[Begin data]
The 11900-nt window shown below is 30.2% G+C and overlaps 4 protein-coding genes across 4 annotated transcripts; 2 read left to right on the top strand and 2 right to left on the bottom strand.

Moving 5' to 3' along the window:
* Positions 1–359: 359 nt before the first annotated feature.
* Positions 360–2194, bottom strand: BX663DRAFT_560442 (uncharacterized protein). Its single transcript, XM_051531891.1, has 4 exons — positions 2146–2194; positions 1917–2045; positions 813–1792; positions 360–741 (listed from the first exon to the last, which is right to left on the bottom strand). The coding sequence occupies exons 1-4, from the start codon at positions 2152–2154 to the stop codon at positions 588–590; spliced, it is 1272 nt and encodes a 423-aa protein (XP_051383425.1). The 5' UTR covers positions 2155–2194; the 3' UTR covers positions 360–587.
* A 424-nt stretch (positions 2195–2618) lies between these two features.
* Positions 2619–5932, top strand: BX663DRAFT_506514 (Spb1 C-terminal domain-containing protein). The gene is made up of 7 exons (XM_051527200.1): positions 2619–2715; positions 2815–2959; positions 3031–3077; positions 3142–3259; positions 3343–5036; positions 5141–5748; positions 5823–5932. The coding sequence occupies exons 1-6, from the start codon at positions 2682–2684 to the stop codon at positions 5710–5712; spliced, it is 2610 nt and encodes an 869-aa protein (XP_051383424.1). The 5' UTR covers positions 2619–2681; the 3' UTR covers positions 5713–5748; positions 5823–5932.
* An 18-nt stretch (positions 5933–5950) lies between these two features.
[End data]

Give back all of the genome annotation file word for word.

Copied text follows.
The 11900-nt window shown below is 30.2% G+C and overlaps 4 protein-coding genes across 4 annotated transcripts; 2 read left to right on the top strand and 2 right to left on the bottom strand.

Moving 5' to 3' along the window:
* Positions 1–359: 359 nt before the first annotated feature.
* Positions 360–2194, bottom strand: BX663DRAFT_560442 (uncharacterized protein). Its single transcript, XM_051531891.1, has 4 exons — positions 2146–2194; positions 1917–2045; positions 813–1792; positions 360–741 (listed from the first exon to the last, which is right to left on the bottom strand). The coding sequence occupies exons 1-4, from the start codon at positions 2152–2154 to the stop codon at positions 588–590; spliced, it is 1272 nt and encodes a 423-aa protein (XP_051383425.1). The 5' UTR covers positions 2155–2194; the 3' UTR covers positions 360–587.
* A 424-nt stretch (positions 2195–2618) lies between these two features.
* Positions 2619–5932, top strand: BX663DRAFT_506514 (Spb1 C-terminal domain-containing protein). The gene is made up of 7 exons (XM_051527200.1): positions 2619–2715; positions 2815–2959; positions 3031–3077; positions 3142–3259; positions 3343–5036; positions 5141–5748; positions 5823–5932. The coding sequence occupies exons 1-6, from the start codon at positions 2682–2684 to the stop codon at positions 5710–5712; spliced, it is 2610 nt and encodes an 869-aa protein (XP_051383424.1). The 5' UTR covers positions 2619–2681; the 3' UTR covers positions 5713–5748; positions 5823–5932.
* An 18-nt stretch (positions 5933–5950) lies between these two features.